been there. The needle of your gas gauge is hovering above empty, so, you pull
over at the nearest gas station to fill up. This is where consumer attorney
David Sugerman found himself one morning at an ARCO in Southern Oregon. Only,
for him, this gas stop would be anything but routine. A message on the fuel
pump directed him to pay inside. Sugerman entered the store, paid for his gas,
and took his receipt. That’s when he noticed it - an illegal charge.
“I looked at
the woman behind the counter and I said, ‘ma’am, I don’t want to be rude, but
this is an illegal charge’. She said, ‘yeah, I know we get complaints all the
time. We tell corporate and they won’t do anything about it.’ And, I sort of smiled and said, okay, well, I
kind of know how to do this,” Sugerman laughs.
what would become the largest consumer class action verdict ever in Oregon.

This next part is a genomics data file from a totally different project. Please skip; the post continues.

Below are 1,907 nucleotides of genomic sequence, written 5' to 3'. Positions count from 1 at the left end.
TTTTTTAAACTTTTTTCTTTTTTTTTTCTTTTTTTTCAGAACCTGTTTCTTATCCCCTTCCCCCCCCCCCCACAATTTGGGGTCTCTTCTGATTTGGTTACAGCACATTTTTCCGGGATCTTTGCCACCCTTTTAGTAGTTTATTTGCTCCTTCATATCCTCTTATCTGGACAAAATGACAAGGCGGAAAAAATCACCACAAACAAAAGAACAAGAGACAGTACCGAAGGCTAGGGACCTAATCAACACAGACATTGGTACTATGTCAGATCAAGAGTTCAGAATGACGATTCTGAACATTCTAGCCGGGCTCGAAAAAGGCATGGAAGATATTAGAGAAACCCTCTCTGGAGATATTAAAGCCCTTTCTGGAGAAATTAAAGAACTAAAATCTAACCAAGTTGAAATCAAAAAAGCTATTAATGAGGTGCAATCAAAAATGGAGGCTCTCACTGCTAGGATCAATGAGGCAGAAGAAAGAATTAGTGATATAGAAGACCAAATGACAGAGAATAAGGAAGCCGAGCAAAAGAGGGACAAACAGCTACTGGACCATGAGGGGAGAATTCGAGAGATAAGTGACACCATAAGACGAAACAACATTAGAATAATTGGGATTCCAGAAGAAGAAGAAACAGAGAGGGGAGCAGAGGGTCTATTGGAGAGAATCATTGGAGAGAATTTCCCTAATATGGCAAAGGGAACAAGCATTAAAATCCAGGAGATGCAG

his team tracked down more than two-million consumers whose gas purchases were
topped off with an additional $.35 debit card fee. A jury found that 35-cents
was an illegal charge and further ruled that BP was illegally overcharging
Oregon customers at ARCO and am/pm minimarkets at a pace of 13,000 times a day
over a 32-month period. The total recovery is expected to exceed $400-million,
a record for the state.
“I’m able in
certain situations as a lawyer to use the criminal justice system and the class
action device to enforce consumer rights, but we hope it doesn’t come to this,”
allows for each of the affected consumers to receive $200. An additional sum of
unclaimed money – an estimated $60-million – will help support Oregon Legal Aid
and consumer protection research and education at the University of Oregon Law
smiles and says, “We’re very excited about that. That’s my favorite part.”
Oregon spoke with David Sugerman as part of a larger campaign to educate
consumers during National Consumer Awareness Week. See the entire Facebook Live